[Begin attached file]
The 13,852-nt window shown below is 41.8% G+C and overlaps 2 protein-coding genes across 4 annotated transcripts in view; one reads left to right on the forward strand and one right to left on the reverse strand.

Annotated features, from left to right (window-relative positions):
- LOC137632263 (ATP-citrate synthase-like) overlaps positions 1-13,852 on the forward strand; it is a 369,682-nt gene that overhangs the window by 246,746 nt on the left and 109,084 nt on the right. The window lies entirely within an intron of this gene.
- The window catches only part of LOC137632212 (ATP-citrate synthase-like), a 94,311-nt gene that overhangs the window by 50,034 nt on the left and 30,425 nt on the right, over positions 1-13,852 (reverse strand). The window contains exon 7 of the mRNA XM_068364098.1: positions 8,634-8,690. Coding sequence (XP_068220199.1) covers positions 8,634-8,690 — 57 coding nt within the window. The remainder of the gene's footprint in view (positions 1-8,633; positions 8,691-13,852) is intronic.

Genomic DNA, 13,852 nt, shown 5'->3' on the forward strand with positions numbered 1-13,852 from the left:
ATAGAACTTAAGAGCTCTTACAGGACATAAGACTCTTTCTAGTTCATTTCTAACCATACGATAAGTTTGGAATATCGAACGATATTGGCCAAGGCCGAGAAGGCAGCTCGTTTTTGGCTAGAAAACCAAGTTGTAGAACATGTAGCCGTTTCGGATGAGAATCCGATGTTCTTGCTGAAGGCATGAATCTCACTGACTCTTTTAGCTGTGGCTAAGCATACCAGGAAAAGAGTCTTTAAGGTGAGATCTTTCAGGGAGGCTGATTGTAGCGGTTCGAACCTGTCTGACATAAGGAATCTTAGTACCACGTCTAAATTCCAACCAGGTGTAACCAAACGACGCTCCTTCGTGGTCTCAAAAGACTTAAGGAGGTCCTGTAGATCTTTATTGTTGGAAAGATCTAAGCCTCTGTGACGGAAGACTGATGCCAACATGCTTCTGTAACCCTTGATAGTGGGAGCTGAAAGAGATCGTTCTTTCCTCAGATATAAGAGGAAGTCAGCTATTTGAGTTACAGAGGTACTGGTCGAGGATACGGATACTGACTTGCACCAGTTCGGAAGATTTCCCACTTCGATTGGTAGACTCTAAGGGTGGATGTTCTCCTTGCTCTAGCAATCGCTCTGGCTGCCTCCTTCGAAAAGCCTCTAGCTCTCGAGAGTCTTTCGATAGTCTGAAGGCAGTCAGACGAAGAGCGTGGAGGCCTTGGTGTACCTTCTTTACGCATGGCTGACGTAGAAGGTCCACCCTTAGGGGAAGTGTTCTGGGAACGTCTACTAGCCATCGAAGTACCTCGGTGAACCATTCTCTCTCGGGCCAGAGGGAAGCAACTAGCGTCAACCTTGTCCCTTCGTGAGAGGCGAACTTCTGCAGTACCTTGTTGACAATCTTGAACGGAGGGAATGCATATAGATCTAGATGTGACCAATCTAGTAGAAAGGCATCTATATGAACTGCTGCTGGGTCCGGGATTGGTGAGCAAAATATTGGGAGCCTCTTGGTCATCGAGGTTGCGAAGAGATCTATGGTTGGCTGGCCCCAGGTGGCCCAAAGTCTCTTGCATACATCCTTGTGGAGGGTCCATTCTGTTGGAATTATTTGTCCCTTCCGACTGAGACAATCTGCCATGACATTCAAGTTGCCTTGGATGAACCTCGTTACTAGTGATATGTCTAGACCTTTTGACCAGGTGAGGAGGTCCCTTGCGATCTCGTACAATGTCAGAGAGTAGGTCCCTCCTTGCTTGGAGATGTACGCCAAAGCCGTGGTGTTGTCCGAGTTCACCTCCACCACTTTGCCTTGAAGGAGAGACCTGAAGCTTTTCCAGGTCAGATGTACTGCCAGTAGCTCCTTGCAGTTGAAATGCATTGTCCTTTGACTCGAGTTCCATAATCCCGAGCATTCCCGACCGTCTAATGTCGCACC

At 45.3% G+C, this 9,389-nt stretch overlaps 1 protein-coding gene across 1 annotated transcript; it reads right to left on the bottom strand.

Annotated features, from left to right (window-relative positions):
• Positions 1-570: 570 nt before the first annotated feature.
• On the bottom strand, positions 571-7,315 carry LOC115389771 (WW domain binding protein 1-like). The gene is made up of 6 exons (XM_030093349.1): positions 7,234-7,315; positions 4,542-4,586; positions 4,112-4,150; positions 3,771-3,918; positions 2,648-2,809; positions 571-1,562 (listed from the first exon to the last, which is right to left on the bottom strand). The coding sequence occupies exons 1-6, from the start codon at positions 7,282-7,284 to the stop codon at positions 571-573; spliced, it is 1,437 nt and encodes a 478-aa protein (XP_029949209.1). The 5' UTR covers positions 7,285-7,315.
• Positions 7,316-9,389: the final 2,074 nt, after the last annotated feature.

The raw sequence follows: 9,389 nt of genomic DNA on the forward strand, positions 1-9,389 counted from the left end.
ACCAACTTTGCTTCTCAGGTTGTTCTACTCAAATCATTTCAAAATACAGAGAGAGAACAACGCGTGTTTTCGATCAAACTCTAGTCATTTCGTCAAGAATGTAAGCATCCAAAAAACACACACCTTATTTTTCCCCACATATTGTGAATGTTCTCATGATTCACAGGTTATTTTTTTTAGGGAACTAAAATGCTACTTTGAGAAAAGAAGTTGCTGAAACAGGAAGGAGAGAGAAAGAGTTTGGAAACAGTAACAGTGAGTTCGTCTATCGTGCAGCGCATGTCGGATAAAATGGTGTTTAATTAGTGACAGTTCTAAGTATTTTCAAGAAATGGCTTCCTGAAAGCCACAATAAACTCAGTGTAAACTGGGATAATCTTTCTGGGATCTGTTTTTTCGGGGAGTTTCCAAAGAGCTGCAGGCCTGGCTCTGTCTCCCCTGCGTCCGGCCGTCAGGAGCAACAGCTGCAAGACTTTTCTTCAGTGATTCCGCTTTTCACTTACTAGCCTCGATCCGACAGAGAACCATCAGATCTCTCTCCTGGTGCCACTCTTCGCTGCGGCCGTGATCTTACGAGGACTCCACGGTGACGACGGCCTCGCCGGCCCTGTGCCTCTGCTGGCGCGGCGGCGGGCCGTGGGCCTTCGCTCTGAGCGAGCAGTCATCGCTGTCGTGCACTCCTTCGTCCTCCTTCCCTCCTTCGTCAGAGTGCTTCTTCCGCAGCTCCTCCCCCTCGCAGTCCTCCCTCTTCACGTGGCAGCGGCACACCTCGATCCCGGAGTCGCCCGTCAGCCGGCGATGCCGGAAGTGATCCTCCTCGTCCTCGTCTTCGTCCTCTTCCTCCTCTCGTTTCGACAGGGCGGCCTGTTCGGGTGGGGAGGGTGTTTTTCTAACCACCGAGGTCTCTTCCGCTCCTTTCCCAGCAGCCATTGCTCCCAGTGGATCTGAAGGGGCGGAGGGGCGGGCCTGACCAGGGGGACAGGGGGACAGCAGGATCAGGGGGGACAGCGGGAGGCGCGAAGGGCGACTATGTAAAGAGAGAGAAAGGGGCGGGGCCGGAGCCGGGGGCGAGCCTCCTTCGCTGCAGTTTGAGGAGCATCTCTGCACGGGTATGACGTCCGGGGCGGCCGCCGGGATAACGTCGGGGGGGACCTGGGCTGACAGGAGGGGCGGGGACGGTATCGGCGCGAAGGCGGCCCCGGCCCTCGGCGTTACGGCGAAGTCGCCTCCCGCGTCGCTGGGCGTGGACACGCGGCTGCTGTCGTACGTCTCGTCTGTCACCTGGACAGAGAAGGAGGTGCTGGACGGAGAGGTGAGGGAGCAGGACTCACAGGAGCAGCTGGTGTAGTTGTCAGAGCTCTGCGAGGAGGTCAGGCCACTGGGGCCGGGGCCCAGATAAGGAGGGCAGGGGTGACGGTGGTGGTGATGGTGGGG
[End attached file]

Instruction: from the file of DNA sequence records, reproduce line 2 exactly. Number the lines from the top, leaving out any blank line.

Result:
Annotated features, from left to right (window-relative positions):